Photo by Andriy Zhyhaylo/Obozrevatel/Global Images Ukraine via Getty Images
- NATO members agree that Ukraine will join one day, the military alliance’s chief said.
- Jens Stoltenberg said multiple times this week Ukraine’s future is in the “Euro-Atlantic family.”
- Ukraine has long sought NATO membership, something Vladimir Putin deeply opposes.
The NATO chief said Friday that members agree that Ukraine will eventually join the decades-old military alliance, which would deliver another blow to Russian President Vladimir Putin’s hopes of preventing alliance expansion.
Speaking to reporters ahead of a Ukraine Defense Contact Group meeting in Germany, NATO Secretary General Jens Stoltenberg said that Ukraine’s future is in the “Euro-Atlantic family,” echoing comments he made during a press conference alongside Ukrainian President Volodymyr Zelenskyy in Kyiv the day prior, when he said Ukraine’s “rightful place is in NATO.”
“All NATO Allies have agreed that that Ukraine will become a NATO member. But the main focus now is of course on how to ensure that Ukraine prevails,” Stoltenberg said at Ramstein Air Base before meeting with defense ministers to discuss support for Kyiv’s forces as they continue to fight off Russia’s invaders.
Ukraine has long sought NATO membership. As early as April 2008, NATO said it “welcomed” aspirations from Ukraine and Georgia — the latter was attacked by Russia later that year — to join the military alliance. Allies agreed at the time that the two countries would eventually become members, NATO said. But 15 years later, neither has. Though it’s been discussed, there has so far been no movement.
Ukrainian soldiers of the 57th Brigade fire a mortar in the direction of Bakhmut, in Donetsk Oblast, Ukraine on April 20, 2023.
Photo by Diego Herrera Carcedo/Anadolu Agency via Getty Images
When asked if there is a timeframe for when Ukraine could join NATO, Stoltenberg declined to provide any specific time but said that he has discussed both membership and security guarantees with Zelenskyy, who has a “very clear expectation” about joining the military alliance.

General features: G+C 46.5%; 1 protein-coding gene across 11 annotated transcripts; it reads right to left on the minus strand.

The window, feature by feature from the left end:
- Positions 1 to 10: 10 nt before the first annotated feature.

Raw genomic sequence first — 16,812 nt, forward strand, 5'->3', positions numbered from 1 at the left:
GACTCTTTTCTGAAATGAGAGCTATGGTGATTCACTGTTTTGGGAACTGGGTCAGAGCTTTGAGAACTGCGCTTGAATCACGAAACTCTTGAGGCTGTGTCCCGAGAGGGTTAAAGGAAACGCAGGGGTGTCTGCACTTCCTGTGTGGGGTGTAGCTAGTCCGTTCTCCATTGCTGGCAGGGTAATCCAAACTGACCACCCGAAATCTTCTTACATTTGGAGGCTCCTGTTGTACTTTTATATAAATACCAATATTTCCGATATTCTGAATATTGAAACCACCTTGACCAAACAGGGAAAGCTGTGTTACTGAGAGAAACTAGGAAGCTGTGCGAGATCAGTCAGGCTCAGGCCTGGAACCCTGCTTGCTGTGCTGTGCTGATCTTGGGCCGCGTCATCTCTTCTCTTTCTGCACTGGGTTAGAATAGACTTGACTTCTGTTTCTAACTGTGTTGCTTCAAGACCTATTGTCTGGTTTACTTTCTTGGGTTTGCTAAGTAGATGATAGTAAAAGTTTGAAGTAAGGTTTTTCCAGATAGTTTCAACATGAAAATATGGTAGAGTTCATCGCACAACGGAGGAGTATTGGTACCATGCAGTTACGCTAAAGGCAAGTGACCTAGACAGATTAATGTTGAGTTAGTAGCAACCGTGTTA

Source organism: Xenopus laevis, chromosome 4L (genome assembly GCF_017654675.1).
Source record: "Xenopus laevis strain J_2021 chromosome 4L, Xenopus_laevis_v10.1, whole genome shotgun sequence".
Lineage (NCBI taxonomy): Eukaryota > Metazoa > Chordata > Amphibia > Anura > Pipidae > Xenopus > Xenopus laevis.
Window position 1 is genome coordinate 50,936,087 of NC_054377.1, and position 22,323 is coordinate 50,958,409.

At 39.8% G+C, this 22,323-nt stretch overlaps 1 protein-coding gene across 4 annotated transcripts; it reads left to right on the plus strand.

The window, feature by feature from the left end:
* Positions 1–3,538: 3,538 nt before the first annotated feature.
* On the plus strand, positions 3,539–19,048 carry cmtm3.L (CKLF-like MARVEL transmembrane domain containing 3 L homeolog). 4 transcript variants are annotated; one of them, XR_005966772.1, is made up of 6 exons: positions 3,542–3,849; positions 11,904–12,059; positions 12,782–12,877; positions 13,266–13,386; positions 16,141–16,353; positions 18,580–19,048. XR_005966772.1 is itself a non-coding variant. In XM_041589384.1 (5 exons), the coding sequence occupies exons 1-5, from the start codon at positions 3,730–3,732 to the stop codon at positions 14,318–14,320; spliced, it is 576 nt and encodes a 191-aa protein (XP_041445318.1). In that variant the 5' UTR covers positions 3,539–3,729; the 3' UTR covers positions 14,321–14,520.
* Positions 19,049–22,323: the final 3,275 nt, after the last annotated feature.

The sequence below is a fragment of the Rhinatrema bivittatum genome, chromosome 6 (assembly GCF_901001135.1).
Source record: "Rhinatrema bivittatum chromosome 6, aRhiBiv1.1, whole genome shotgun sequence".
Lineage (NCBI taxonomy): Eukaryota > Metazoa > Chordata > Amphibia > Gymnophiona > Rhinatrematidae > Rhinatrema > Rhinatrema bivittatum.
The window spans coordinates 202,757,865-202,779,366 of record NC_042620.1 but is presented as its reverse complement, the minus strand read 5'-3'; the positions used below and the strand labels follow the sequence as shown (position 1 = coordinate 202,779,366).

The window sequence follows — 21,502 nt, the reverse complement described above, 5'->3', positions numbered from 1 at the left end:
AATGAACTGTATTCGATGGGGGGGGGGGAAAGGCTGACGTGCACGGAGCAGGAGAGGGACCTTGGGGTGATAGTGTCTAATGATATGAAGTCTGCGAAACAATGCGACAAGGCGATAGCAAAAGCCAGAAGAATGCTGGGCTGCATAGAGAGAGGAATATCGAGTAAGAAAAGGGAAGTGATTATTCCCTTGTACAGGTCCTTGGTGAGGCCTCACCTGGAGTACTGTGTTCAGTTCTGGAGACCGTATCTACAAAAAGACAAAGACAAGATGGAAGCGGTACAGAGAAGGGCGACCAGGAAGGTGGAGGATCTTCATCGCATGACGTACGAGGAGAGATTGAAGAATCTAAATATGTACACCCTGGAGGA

“No one can tell when and how this war ends. But what we do know is that when the war ends, we need to ensure that history doesn’t repeat itself, that Russia is not able to continue to attack and to wage war again against Ukraine and to continue to chip away at European security,” Stoltenberg said.
NATO’s eastward expansion has long been a point of concern for Putin, who has claimed that the alliance is a threat to Russia’s national security, despite the purpose of the alliance being primarily defensive in nature. Hoping to prevent this further expansion of the alliance, which was not on the table at the time, Putin ordered the unprovoked full-scale invasion of Ukraine in February 2022.
NATO Secretary General Jens Stoltenberg, left, talks to Ukrainian President Volodymyr Zelenskyy, right, during their meeting in Kyiv, Ukraine, Thursday, April 20, 2023.
Ukrainian Presidential Press Office via AP
But the move severely backfired. Not only has the war taken a significant toll on the Russian military, which is estimated to have suffered over 200,000 casualties, but it has also pushed historically neutral Finland and Sweden to seek NATO membership. Finland officially became the 31st member of the military alliance earlier this month, a huge setback for Putin. Sweden’s accession remains stalled by Turkey and Hungary but is expected.
“Russia continues to fail in achieving its strategic objectives. They failed to seize Kyiv, they failed to topple the Ukrainian government, and they failed to fracture NATO,” US Army Gen. Mark Milley, the chairman of the Joint Chiefs of Staff, told reporters on Friday. “In fact, they’ve done just the opposite. Kyiv stands, the people of Ukraine are emboldened, and NATO has never been stronger.”
That isn’t to say there aren’t challenges though.
Despite NATO’s “open door policy” for aspiring members, the White House has reportedly poured cold water on Ukraine’s attempts to move forward with its efforts to join the alliance. And other countries have also signaled some pushback. For instance, Hungarian Prime Minister Viktor Orbán, who has faced criticism for his alignment with Russia, wrote “What?!” in a Friday tweet that included a link to a media report about Stoltenberg telling Zelenskyy Ukraine belongs in NATO.
“The main focus now, is to ensure that Ukraine perseveres,” Stoltenberg said on Friday. “Because if Ukraine doesn’t prevail as a sovereign, independent nation in Europe, there is no meaning in discussing membership.”